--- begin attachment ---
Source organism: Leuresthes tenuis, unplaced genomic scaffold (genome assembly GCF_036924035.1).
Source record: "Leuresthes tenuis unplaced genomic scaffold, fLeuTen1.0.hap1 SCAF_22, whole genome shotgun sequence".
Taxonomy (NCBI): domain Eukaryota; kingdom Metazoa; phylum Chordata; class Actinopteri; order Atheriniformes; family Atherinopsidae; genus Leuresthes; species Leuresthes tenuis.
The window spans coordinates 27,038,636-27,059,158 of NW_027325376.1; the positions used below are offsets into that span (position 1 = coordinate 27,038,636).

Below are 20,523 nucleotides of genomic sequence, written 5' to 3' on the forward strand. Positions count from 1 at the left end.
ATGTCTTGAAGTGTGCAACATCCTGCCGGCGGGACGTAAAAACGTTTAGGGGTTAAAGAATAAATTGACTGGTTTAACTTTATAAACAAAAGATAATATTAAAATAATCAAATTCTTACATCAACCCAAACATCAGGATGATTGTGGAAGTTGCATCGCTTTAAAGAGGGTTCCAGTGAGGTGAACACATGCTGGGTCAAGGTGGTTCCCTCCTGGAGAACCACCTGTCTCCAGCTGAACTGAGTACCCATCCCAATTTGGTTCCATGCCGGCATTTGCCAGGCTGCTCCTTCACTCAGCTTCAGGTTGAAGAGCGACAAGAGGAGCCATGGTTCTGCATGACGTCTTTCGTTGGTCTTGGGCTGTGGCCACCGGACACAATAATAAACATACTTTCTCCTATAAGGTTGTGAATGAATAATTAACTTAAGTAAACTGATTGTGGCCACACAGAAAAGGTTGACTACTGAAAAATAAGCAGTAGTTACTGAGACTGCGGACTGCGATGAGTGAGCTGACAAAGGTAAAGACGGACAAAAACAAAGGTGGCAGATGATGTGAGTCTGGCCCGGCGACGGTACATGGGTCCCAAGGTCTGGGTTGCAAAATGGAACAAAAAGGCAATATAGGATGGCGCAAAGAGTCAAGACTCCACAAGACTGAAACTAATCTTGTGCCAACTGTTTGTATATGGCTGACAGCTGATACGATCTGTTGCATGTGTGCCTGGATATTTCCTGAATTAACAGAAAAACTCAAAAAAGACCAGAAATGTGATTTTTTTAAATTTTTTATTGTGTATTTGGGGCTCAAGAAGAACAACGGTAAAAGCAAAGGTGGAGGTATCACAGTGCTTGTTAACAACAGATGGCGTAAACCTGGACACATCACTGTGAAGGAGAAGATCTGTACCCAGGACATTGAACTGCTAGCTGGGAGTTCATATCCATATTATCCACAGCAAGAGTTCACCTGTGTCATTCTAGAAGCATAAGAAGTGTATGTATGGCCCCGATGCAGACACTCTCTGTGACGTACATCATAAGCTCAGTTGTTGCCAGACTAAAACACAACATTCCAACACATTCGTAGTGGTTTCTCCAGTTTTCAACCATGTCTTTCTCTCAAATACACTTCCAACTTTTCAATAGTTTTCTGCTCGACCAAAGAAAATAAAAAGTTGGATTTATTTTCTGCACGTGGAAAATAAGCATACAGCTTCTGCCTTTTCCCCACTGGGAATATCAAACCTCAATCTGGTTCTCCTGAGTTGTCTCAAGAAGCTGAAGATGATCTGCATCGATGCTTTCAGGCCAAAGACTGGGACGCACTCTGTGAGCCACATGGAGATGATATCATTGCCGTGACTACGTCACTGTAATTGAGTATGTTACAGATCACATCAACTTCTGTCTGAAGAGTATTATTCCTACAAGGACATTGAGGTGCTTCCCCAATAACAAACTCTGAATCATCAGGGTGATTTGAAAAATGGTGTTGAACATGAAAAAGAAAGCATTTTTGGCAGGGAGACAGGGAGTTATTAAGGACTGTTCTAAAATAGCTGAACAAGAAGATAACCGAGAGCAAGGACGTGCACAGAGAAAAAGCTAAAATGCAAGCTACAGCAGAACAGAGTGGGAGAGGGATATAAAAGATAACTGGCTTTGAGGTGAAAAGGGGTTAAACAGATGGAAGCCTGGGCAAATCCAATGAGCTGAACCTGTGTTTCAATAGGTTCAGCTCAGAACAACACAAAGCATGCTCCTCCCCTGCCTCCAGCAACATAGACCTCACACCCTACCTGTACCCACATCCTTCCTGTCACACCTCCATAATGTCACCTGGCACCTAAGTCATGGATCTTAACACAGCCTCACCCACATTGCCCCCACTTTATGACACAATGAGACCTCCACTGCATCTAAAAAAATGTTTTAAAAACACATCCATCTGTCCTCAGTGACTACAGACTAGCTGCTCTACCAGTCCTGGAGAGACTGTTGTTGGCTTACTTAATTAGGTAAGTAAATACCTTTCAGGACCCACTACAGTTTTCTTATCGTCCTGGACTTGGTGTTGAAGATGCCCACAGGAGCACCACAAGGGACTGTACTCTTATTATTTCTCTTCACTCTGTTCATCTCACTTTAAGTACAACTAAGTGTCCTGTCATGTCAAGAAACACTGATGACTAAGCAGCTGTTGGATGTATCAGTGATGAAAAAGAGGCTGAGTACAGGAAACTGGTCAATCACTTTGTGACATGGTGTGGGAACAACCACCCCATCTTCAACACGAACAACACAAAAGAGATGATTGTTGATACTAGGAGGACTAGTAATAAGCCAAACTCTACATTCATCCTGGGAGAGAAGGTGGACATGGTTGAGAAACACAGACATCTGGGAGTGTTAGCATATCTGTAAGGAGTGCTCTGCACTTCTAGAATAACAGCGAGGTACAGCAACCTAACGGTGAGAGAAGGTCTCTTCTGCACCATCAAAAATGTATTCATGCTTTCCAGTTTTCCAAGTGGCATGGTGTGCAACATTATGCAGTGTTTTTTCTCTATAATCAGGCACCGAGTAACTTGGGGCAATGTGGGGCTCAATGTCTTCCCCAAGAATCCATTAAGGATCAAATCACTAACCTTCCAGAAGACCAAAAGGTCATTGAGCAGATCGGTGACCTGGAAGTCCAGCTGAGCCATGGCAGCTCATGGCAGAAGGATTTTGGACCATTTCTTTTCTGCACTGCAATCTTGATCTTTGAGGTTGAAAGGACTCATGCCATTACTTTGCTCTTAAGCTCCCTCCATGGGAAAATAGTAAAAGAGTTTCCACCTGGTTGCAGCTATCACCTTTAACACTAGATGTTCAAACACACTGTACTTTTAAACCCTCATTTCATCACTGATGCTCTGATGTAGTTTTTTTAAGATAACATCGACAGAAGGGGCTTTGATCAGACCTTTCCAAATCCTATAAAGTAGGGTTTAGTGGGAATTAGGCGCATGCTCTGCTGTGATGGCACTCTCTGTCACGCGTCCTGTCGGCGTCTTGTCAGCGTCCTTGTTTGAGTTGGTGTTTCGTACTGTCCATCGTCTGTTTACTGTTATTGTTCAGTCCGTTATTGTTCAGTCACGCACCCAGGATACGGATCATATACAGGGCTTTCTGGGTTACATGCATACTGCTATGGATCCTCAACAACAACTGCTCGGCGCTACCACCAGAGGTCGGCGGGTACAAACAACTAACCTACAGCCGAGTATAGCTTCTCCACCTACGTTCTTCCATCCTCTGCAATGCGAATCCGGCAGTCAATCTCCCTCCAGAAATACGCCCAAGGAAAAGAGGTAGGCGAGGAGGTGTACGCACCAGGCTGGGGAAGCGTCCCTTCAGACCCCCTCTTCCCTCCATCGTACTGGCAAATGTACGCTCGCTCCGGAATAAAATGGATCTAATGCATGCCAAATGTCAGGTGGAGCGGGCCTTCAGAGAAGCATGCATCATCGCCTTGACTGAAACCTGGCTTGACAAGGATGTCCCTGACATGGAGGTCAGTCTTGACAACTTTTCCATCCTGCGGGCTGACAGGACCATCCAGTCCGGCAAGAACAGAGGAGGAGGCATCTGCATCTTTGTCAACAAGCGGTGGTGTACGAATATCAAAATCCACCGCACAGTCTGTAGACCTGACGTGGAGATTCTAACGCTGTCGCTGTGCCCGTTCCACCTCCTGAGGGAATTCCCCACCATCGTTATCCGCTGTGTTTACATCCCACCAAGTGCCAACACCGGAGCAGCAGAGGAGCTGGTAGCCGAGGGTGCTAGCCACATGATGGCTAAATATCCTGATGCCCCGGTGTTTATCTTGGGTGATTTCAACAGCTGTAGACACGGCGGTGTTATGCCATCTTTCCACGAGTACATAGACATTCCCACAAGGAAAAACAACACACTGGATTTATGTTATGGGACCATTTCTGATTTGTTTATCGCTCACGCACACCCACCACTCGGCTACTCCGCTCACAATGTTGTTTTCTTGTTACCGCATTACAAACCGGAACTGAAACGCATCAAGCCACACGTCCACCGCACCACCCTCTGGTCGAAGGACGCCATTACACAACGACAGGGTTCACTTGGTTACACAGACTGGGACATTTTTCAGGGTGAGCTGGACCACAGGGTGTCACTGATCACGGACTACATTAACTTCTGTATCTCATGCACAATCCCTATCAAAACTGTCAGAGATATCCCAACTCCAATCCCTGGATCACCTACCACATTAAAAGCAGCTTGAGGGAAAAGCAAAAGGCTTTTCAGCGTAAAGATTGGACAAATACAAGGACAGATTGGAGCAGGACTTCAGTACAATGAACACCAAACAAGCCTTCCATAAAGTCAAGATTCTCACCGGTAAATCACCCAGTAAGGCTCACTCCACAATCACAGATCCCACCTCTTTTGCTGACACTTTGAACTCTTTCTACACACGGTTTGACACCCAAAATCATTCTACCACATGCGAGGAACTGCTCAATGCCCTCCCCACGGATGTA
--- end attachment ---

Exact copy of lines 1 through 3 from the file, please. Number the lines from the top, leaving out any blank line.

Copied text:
Source organism: Leuresthes tenuis, unplaced genomic scaffold (genome assembly GCF_036924035.1).
Source record: "Leuresthes tenuis unplaced genomic scaffold, fLeuTen1.0.hap1 SCAF_22, whole genome shotgun sequence".
Taxonomy (NCBI): domain Eukaryota; kingdom Metazoa; phylum Chordata; class Actinopteri; order Atheriniformes; family Atherinopsidae; genus Leuresthes; species Leuresthes tenuis.